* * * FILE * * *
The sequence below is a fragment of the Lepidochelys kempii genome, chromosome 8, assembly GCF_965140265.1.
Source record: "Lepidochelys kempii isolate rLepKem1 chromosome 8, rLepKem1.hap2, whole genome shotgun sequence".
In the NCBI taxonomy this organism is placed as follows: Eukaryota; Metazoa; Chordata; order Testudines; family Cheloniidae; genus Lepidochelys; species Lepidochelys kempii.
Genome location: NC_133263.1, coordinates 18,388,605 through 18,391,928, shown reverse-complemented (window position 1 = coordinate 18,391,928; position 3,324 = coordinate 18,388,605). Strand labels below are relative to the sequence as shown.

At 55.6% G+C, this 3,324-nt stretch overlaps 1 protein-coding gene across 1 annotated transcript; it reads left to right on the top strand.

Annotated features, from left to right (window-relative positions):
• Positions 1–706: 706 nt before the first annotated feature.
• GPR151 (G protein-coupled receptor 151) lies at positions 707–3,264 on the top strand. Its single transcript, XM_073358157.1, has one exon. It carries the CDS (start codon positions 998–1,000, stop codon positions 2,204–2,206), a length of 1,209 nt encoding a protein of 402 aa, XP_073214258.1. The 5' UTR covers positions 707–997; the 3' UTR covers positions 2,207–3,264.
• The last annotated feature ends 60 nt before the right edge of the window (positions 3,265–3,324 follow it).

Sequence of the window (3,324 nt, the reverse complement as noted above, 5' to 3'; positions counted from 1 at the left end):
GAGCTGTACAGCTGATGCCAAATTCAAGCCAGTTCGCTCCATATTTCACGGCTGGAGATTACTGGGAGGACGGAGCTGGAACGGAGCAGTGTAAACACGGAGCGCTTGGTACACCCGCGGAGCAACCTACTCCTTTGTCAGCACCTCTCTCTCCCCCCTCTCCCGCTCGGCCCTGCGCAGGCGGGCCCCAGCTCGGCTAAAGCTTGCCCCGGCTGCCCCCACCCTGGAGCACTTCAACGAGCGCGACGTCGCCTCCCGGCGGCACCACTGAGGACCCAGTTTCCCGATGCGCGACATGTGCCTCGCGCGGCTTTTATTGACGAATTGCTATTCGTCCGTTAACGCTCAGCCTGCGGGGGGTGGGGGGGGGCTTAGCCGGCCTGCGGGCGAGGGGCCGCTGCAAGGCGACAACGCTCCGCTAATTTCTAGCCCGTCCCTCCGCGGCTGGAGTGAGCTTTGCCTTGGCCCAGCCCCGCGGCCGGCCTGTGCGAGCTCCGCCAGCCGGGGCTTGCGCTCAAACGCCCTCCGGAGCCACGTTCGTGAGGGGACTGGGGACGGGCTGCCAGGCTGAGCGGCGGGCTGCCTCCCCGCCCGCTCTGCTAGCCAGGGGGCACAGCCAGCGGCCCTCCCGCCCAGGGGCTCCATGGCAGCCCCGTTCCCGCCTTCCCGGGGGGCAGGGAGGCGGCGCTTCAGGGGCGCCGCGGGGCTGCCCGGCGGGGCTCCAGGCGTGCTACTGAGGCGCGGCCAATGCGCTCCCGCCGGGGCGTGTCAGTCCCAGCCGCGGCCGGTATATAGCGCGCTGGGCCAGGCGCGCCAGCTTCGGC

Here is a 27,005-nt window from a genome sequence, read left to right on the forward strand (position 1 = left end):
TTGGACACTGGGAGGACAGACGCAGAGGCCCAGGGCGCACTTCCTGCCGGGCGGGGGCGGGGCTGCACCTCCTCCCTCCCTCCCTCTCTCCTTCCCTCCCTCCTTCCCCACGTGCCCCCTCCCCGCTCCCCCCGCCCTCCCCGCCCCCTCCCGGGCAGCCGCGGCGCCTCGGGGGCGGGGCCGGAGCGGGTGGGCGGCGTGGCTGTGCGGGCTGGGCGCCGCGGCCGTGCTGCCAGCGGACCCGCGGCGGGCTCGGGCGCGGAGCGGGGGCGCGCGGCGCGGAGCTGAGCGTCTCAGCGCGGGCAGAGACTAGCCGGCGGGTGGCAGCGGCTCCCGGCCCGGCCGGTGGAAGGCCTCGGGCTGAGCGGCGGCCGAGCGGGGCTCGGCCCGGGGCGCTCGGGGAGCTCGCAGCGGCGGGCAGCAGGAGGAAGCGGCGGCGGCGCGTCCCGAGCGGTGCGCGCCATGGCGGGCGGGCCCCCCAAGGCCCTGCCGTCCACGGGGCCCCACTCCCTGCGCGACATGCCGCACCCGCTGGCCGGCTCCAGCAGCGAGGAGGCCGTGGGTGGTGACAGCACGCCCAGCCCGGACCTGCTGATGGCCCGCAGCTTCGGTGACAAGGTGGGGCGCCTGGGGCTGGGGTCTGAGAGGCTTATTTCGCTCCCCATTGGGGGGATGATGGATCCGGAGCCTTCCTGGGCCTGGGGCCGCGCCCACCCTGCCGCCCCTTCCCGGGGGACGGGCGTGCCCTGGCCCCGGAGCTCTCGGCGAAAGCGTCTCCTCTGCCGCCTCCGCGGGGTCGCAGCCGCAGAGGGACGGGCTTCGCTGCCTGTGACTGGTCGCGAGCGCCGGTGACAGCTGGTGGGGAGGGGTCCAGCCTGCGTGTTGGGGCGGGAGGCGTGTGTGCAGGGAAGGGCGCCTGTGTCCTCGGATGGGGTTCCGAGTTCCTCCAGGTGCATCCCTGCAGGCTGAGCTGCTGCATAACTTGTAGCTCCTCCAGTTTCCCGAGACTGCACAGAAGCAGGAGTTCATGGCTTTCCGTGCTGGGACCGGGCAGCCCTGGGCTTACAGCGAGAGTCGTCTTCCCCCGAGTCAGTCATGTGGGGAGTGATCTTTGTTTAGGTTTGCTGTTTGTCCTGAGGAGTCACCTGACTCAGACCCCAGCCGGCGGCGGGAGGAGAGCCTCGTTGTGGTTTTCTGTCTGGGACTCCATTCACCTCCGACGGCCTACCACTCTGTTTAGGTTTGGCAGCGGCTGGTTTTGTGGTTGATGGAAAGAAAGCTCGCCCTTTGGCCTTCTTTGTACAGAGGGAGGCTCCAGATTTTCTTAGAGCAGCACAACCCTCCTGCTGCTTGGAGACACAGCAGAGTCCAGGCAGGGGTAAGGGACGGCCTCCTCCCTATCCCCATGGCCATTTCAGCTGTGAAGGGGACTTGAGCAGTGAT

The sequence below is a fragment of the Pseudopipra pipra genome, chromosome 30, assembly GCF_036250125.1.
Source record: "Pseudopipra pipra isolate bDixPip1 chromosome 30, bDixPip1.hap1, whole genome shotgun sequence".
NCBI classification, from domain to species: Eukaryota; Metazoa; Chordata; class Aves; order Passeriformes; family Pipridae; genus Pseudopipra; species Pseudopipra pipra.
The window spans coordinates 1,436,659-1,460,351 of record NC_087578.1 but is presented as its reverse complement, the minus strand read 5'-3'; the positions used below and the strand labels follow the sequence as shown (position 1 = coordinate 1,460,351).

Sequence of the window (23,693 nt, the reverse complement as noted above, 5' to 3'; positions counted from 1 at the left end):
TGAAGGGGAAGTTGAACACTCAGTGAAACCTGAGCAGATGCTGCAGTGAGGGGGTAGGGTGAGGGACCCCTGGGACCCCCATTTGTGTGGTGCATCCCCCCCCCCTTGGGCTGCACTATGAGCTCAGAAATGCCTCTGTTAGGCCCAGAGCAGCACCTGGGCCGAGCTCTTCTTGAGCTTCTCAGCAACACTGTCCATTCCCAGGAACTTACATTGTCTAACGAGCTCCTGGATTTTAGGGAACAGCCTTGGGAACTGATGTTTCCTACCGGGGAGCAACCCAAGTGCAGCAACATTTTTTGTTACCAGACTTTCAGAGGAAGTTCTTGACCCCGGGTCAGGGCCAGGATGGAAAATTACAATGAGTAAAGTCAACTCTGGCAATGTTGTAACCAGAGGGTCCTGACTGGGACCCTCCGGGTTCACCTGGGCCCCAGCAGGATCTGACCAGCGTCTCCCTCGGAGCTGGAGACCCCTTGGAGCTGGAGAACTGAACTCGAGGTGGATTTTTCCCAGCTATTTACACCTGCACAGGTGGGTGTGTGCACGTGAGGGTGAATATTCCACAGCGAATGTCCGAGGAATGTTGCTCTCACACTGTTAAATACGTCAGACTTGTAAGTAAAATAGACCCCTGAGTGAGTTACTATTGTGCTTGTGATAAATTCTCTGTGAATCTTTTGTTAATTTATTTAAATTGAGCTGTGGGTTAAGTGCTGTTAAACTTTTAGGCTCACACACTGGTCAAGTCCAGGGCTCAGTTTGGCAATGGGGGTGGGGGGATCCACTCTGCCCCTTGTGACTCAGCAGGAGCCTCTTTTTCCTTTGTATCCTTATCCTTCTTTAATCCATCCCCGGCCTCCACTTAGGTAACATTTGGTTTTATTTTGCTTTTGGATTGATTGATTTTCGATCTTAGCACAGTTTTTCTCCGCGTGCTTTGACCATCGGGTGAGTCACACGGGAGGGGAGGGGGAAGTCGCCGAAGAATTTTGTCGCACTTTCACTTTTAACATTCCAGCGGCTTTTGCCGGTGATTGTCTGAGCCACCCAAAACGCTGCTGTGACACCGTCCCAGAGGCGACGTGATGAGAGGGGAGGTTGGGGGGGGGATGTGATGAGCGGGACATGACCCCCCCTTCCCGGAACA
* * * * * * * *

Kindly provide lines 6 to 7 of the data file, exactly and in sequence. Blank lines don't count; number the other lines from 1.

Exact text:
Annotated features, from left to right (window-relative positions):
• Positions 1–706: 706 nt before the first annotated feature.